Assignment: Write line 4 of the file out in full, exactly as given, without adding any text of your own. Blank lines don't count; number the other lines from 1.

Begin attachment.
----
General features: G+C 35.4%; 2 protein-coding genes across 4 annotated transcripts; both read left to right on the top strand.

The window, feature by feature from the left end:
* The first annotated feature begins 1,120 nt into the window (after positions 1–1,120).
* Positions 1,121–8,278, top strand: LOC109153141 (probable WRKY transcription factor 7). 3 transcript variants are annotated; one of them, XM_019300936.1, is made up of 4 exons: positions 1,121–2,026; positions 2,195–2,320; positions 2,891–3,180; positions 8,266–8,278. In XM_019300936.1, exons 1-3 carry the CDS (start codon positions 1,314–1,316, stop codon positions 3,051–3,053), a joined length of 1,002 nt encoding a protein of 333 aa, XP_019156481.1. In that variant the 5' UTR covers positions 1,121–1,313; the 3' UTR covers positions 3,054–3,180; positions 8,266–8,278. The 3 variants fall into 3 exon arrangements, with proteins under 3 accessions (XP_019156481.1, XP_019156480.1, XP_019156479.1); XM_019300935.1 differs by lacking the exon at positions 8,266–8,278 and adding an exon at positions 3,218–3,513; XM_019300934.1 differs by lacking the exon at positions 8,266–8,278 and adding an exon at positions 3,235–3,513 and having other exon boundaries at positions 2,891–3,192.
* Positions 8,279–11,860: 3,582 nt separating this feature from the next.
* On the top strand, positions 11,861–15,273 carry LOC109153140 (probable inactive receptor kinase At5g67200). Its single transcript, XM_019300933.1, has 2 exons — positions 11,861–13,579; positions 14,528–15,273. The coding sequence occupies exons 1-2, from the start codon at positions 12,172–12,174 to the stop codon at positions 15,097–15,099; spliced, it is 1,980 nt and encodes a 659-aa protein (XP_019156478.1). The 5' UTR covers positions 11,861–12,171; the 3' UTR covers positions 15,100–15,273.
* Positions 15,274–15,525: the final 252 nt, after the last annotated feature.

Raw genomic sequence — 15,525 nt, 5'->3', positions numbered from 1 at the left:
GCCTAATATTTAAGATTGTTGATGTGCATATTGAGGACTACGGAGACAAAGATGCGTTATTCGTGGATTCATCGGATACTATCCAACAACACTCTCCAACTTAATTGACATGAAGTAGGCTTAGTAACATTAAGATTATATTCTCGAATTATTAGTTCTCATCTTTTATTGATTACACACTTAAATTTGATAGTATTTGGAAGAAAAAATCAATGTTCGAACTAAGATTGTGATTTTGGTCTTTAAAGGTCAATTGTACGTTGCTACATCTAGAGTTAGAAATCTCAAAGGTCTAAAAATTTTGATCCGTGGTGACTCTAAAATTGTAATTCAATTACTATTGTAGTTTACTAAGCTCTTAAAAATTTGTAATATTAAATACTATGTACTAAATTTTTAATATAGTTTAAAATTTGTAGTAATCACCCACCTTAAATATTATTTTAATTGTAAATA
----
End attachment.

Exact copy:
* Positions 1,121–8,278, top strand: LOC109153141 (probable WRKY transcription factor 7). 3 transcript variants are annotated; one of them, XM_019300936.1, is made up of 4 exons: positions 1,121–2,026; positions 2,195–2,320; positions 2,891–3,180; positions 8,266–8,278. In XM_019300936.1, exons 1-3 carry the CDS (start codon positions 1,314–1,316, stop codon positions 3,051–3,053), a joined length of 1,002 nt encoding a protein of 333 aa, XP_019156481.1. In that variant the 5' UTR covers positions 1,121–1,313; the 3' UTR covers positions 3,054–3,180; positions 8,266–8,278. The 3 variants fall into 3 exon arrangements, with proteins under 3 accessions (XP_019156481.1, XP_019156480.1, XP_019156479.1); XM_019300935.1 differs by lacking the exon at positions 8,266–8,278 and adding an exon at positions 3,218–3,513; XM_019300934.1 differs by lacking the exon at positions 8,266–8,278 and adding an exon at positions 3,235–3,513 and having other exon boundaries at positions 2,891–3,192.